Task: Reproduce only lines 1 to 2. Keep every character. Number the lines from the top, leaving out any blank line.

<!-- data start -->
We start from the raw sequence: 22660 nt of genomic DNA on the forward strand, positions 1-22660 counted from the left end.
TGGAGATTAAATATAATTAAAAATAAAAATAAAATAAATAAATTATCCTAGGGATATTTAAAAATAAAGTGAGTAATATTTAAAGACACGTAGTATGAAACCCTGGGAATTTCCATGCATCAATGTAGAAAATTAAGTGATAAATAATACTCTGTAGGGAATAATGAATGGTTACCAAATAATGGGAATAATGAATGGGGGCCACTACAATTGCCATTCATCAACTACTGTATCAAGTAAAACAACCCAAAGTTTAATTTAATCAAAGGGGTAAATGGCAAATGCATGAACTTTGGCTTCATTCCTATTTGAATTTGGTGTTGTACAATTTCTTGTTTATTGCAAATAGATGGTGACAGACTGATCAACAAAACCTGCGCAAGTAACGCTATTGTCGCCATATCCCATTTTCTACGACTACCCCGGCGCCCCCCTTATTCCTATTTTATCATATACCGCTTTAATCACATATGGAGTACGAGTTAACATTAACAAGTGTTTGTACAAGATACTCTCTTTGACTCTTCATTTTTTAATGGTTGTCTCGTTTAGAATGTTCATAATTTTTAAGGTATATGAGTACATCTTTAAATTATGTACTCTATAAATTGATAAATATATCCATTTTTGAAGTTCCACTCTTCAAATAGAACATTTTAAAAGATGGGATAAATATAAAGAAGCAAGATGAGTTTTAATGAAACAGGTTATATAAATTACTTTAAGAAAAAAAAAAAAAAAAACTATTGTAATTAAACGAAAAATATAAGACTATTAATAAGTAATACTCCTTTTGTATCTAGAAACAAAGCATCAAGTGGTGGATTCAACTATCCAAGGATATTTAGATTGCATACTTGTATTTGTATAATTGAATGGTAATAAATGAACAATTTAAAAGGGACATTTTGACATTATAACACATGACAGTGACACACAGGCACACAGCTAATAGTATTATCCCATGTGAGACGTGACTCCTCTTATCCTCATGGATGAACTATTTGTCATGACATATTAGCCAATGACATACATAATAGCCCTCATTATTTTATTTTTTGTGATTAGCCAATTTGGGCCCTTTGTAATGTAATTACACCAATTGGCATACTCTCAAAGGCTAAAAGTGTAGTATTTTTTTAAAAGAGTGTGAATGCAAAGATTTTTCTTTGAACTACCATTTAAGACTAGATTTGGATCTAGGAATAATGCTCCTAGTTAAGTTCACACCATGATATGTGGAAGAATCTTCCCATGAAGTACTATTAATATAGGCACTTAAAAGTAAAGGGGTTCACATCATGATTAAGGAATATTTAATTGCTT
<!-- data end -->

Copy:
We start from the raw sequence: 22660 nt of genomic DNA on the forward strand, positions 1-22660 counted from the left end.
TGGAGATTAAATATAATTAAAAATAAAAATAAAATAAATAAATTATCCTAGGGATATTTAAAAATAAAGTGAGTAATATTTAAAGACACGTAGTATGAAACCCTGGGAATTTCCATGCATCAATGTAGAAAATTAAGTGATAAATAATACTCTGTAGGGAATAATGAATGGTTACCAAATAATGGGAATAATGAATGGGGGCCACTACAATTGCCATTCATCAACTACTGTATCAAGTAAAACAACCCAAAGTTTAATTTAATCAAAGGGGTAAATGGCAAATGCATGAACTTTGGCTTCATTCCTATTTGAATTTGGTGTTGTACAATTTCTTGTTTATTGCAAATAGATGGTGACAGACTGATCAACAAAACCTGCGCAAGTAACGCTATTGTCGCCATATCCCATTTTCTACGACTACCCCGGCGCCCCCCTTATTCCTATTTTATCATATACCGCTTTAATCACATATGGAGTACGAGTTAACATTAACAAGTGTTTGTACAAGATACTCTCTTTGACTCTTCATTTTTTAATGGTTGTCTCGTTTAGAATGTTCATAATTTTTAAGGTATATGAGTACATCTTTAAATTATGTACTCTATAAATTGATAAATATATCCATTTTTGAAGTTCCACTCTTCAAATAGAACATTTTAAAAGATGGGATAAATATAAAGAAGCAAGATGAGTTTTAATGAAACAGGTTATATAAATTACTTTAAGAAAAAAAAAAAAAAAAACTATTGTAATTAAACGAAAAATATAAGACTATTAATAAGTAATACTCCTTTTGTATCTAGAAACAAAGCATCAAGTGGTGGATTCAACTATCCAAGGATATTTAGATTGCATACTTGTATTTGTATAATTGAATGGTAATAAATGAACAATTTAAAAGGGACATTTTGACATTATAACACATGACAGTGACACACAGGCACACAGCTAATAGTATTATCCCATGTGAGACGTGACTCCTCTTATCCTCATGGATGAACTATTTGTCATGACATATTAGCCAATGACATACATAATAGCCCTCATTATTTTATTTTTTGTGATTAGCCAATTTGGGCCCTTTGTAATGTAATTACACCAATTGGCATACTCTCAAAGGCTAAAAGTGTAGTATTTTTTTAAAAGAGTGTGAATGCAAAGATTTTTCTTTGAACTACCATTTAAGACTAGATTTGGATCTAGGAATAATGCTCCTAGTTAAGTTCACACCATGATATGTGGAAGAATCTTCCCATGAAGTACTATTAATATAGGCACTTAAAAGTAAAGGGGTTCACATCATGATTAAGGAATATTTAATTGCTT